Twitter user Barry Weaver voted for Donald Trump, but he’s already outraged by the president’s support of the Dakota Access pipeline. User Debbie Melia also voted for the developer-turned-politician, but now she’s appalled by his opposition to abortion rights. In a tweet directed at Trump, user Linda Smith was even more direct: “Disgusting!!! Sorry I voted for you!”
Those are just a few of the hapless Trump supporters — or, in some cases, former supporters — who found themselves on blast after an assortment of blogs and Twitter accounts highlighted their growing misgivings about the new administration. Reading through the tweets, which often pair an old pro-Trump tweet with a remorseful new one, can be an exercise in high-potency schadenfreude. At the same time, there’s something uncomfortable about calling out comments that, while technically public, were clearly meant more as personal ruminations than universal missives.
One common defense: Users highlighted for their tweets say they still support Trump, even if they take issue with some of his policies.
“I am not regretful at all,” said a user named Timothy, whose tweet against Trump’s repeal of the Affordable Care Act was highlighted on Are You Sorry Yet, in a brief interview with The Outline. “My tweet was to put out there we need a better health care act than [the Affordable Care Act]. The reaction I’ve had unfortunately shows how rude people are at times.”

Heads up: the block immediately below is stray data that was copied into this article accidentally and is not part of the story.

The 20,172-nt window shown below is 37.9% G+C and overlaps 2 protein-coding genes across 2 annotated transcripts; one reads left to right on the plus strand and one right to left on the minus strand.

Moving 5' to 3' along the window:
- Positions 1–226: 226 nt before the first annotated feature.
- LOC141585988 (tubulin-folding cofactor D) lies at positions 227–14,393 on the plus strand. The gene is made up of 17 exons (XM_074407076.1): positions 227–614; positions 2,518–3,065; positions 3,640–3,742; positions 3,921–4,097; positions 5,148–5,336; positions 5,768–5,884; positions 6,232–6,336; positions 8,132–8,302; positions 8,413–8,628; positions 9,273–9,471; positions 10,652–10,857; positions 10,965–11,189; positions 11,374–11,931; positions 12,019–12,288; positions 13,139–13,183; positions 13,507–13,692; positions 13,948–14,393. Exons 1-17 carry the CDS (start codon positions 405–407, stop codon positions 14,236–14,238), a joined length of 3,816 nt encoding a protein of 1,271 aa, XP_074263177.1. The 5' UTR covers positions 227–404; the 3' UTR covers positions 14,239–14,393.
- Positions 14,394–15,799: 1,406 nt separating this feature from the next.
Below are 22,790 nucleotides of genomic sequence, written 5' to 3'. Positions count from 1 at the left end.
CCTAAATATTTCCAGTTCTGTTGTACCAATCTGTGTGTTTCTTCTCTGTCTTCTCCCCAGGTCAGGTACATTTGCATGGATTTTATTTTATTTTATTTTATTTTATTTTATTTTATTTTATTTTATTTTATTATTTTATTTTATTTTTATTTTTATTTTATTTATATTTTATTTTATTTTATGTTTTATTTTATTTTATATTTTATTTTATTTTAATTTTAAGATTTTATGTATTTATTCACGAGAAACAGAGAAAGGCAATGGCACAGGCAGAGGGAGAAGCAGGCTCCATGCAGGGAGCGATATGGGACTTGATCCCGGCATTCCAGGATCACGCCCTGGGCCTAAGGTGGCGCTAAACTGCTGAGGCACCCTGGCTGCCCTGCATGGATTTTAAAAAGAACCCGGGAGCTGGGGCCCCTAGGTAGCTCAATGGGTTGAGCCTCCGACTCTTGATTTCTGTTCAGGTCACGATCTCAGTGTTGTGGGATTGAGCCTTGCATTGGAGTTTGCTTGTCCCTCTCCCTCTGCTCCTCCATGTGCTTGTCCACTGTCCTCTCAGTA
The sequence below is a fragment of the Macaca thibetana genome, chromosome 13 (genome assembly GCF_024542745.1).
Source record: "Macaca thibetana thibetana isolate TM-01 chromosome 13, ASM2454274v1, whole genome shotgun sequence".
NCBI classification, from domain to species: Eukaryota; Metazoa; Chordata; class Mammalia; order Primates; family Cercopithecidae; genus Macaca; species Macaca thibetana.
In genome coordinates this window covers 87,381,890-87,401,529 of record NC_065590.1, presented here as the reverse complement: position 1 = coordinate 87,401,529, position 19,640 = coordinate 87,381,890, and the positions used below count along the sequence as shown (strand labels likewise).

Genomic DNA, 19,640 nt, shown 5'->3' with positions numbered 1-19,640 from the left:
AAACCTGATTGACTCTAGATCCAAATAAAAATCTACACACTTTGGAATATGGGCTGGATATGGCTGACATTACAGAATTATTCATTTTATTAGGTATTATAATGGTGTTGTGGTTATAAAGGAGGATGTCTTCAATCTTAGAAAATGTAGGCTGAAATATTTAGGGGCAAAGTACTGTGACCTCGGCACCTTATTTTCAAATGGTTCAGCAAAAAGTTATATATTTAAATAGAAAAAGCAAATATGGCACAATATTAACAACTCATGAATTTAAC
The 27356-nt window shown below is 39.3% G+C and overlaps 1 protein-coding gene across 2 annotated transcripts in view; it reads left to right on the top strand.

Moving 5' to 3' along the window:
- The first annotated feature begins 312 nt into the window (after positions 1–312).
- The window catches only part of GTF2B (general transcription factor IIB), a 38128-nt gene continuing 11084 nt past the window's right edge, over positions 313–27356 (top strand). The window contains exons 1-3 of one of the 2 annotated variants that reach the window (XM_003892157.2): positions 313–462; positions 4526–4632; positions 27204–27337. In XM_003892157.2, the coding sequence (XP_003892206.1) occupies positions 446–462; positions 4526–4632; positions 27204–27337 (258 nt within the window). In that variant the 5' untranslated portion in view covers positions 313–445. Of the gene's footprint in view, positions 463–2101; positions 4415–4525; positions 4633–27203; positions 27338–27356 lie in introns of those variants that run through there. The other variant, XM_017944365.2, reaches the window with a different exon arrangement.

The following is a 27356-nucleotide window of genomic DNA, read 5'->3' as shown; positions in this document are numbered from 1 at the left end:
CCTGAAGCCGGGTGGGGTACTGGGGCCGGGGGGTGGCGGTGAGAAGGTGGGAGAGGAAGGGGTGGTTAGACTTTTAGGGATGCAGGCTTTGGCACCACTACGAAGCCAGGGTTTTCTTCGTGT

Still, it’s tempting to look for patterns in the ex-MAGA crowd. Though the sample size is small, a few themes are clear. People are concerned about Trump’s support for the Dakota Access pipeline. The Affordable Care Act, which Trump has vowed to dismantle and replace, as well as the immigration ban are other topics where former supporters seem to break with the president.
Erica Baguma, a Canadian student who runs Trump Regrets, a popular feed that retweets former Trump supporters, has observed that the gripes of spurned Trump voters seem to come in waves. Before the ACA and Dakota Access, and now immigration, became flashpoints, she saw moments of disillusionment about cabinet picks and the decision not to investigate former rival Hillary Clinton. A constant, in her experience, is of Trump supporters chiding the president for tweets they see as unprofessional.
Asked about the concern that highlighting the qualms of individuals can open them up to online bullying, Baguma was pensive.
“I try to talk to them and get a sense of whether they feel bullied, and I'll always un-retweet them if they ask,” she said, “but ultimately I think people tweet to be heard.”